In today’s modern workplace, work is almost always on the mind. For many professionals, the line between their professional and their personal lives is blurred. Work emails are accessible on cell phones, giving employers, colleagues, and clients the ability to connect outside of the traditional 9-to-5 working hours. But is this really okay?

Many employers seek to attract future candidates by emphasizing their company’s strong work-life balance. But does that balance include a policy of unplugging outside of work hours? According to, “56 percent of senior executives said they check work-related communications ‘almost constantly’ when they’re not in the office. Even while on vacation, 85 percent of respondents check messages at least once or twice a day. Only 3 percent said they go completely off the grid.”

As an owner or management level employee, turning off your connection to work may seem impossible. Expecting the same from your employees may seem acceptable in your mind, but to them, work should end at the end of their set work hours. So how do you establish healthy boundaries into your company’s culture while making sure all the work gets done?

One solution is for companies to reduce their personal expectations for offline or out-of-office communication and clarify it in writing. Stating a clear understanding of the mutual respect of someone’s time outside of the office will eliminate the need for clarity on when it’s acceptable and not acceptable to answer an email.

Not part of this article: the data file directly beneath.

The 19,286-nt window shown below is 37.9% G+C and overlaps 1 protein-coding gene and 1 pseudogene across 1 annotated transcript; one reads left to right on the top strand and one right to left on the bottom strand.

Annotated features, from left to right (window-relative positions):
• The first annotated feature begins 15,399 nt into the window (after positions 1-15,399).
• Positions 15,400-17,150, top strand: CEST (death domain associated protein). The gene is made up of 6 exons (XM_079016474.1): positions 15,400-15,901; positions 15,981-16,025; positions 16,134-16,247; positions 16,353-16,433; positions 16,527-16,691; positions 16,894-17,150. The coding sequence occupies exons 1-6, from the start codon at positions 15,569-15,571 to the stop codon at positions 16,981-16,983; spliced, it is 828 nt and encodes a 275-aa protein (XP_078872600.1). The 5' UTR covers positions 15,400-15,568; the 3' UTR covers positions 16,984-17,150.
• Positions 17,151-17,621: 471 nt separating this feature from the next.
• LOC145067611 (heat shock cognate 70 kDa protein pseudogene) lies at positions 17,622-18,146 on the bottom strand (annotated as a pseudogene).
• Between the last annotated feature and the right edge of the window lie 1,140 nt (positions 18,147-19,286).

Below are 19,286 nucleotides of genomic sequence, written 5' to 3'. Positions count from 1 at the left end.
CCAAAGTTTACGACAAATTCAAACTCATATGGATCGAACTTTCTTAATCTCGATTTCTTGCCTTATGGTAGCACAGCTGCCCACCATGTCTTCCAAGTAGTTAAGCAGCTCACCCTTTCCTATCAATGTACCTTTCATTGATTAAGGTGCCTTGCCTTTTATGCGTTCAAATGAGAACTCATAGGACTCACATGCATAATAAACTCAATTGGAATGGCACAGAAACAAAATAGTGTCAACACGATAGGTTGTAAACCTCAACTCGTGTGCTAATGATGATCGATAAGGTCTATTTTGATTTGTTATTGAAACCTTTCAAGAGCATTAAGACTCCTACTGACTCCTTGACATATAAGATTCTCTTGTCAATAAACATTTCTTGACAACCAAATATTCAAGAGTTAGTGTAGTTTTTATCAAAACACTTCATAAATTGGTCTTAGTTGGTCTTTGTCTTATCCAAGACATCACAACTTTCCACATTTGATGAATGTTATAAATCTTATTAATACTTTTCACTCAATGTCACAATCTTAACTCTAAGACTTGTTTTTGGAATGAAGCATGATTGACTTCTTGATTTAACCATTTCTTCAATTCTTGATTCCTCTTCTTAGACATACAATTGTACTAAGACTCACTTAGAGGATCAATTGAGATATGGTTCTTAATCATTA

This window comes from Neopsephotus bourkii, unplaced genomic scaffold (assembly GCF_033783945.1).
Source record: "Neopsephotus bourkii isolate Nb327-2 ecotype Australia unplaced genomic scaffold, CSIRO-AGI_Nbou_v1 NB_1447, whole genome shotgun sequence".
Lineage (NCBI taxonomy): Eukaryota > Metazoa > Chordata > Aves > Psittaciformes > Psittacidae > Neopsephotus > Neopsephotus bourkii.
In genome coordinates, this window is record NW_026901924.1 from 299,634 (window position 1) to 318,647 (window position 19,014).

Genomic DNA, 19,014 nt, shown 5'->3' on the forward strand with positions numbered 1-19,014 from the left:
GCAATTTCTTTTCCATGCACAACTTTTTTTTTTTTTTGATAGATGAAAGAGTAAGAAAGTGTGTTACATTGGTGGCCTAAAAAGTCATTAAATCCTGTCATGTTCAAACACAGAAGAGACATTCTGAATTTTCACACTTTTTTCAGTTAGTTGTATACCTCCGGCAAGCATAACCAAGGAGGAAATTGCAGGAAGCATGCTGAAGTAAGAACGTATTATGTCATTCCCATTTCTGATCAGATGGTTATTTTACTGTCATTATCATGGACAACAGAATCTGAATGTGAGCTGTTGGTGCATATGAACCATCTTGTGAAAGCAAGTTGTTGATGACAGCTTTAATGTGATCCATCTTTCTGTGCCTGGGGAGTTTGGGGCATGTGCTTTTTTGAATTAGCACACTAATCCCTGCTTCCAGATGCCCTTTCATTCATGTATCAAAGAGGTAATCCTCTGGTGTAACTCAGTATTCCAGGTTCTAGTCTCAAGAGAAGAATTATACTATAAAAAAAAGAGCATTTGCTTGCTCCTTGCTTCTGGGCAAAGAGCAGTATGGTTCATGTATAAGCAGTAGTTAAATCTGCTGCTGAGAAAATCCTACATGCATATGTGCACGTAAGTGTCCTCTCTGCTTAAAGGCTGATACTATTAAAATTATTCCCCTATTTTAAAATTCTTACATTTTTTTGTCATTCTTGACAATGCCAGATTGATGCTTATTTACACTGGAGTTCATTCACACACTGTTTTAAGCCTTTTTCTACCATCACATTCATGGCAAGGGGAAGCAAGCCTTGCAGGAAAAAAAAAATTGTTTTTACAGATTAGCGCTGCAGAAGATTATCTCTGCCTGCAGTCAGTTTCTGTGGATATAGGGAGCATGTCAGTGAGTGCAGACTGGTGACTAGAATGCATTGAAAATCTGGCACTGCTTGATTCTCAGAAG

A great example of how a formal written policy can actually work has been proven by San Diego-based food company, Perfect Snacks. According to an interview with CEO of Perfect Snacks, Bill Keith, “At Perfect Snacks, meetings may not be scheduled before 9 am or after 4 pm from Monday through Thursday. On Fridays, there are no meetings at all, and everyone is encouraged to go home at 2 pm. The company’s 100-plus employees are also required to set an automated out-of-office response on their email accounts when they’re out sick or on vacation, with contact information for a colleague who can respond to any urgent requests on their behalf.” He went on to say, “We want to make sure that when folks come in here, we’re breaking any bad habits they have, and creating those boundaries for their professional and personal lives.”

Setting these boundaries allows each participating party to have clear expectations of one another. Just as someone wouldn’t expect a mail delivery person to deliver their mail at midnight just because it’s there, they shouldn’t expect someone to answer work communications outside of work hours.

As an employer, enforcing an “unplug” policy will aid in showcasing you as someone who cares about more than just numbers, deadlines, and the bottom line. Encouraging employees to have time for themselves outside of work uplifts their spirit and decreases their stress. According to a study by CareerBuilder, “Nearly a third of workers say work causes them high or extremely high levels of stress. The ever-connected, ‘always on’ culture is often a contributing factor to increased stress, and can also lead to workers feeling fatigued, less satisfied with their jobs, and even burned out.”

Implementing a formal “unplug” policy can bring your company to the next level when recruiting and onboarding. Encouraging a real work-life balance throughout your company will attract the kind of talent you want to excel your company to the next level and increase employee retention, saving you both time and money.